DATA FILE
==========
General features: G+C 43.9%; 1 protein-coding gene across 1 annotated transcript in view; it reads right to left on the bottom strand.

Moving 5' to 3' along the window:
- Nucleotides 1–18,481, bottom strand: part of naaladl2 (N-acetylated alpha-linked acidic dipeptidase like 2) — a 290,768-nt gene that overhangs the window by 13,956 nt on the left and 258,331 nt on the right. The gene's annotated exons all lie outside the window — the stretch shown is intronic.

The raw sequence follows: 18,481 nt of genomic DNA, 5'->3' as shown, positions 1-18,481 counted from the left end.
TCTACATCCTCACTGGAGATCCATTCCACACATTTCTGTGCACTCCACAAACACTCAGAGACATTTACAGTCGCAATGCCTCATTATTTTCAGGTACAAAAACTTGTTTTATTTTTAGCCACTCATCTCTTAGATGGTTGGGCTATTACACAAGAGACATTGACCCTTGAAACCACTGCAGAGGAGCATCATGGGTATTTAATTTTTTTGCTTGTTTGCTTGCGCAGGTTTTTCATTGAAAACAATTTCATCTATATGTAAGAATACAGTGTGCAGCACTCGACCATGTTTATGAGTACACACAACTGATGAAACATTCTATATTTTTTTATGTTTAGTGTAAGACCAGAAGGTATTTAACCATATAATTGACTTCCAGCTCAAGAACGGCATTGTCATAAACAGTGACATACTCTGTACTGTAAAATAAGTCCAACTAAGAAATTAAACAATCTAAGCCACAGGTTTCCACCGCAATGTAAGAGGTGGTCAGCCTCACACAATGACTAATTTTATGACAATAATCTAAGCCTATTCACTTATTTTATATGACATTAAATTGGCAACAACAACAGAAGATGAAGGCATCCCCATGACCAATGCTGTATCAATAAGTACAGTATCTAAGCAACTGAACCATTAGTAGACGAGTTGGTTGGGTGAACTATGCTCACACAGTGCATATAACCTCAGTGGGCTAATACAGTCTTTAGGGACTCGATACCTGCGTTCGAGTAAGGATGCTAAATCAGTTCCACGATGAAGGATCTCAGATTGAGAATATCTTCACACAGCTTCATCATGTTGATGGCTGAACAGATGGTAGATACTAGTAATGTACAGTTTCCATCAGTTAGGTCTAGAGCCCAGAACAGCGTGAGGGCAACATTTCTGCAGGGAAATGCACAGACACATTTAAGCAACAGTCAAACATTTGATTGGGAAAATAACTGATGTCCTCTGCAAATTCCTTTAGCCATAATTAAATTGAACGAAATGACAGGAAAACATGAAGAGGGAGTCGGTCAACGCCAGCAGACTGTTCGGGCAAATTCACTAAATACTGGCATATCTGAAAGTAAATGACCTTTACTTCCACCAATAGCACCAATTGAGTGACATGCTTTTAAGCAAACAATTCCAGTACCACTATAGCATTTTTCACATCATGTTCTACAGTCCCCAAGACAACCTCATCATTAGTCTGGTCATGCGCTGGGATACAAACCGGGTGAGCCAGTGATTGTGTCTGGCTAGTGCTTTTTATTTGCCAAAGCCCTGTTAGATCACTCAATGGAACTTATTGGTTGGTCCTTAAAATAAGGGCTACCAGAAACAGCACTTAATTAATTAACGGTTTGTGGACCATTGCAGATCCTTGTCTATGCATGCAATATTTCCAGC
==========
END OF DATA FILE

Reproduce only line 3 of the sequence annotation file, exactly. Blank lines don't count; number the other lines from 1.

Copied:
- Nucleotides 1–18,481, bottom strand: part of naaladl2 (N-acetylated alpha-linked acidic dipeptidase like 2) — a 290,768-nt gene that overhangs the window by 13,956 nt on the left and 258,331 nt on the right. The gene's annotated exons all lie outside the window — the stretch shown is intronic.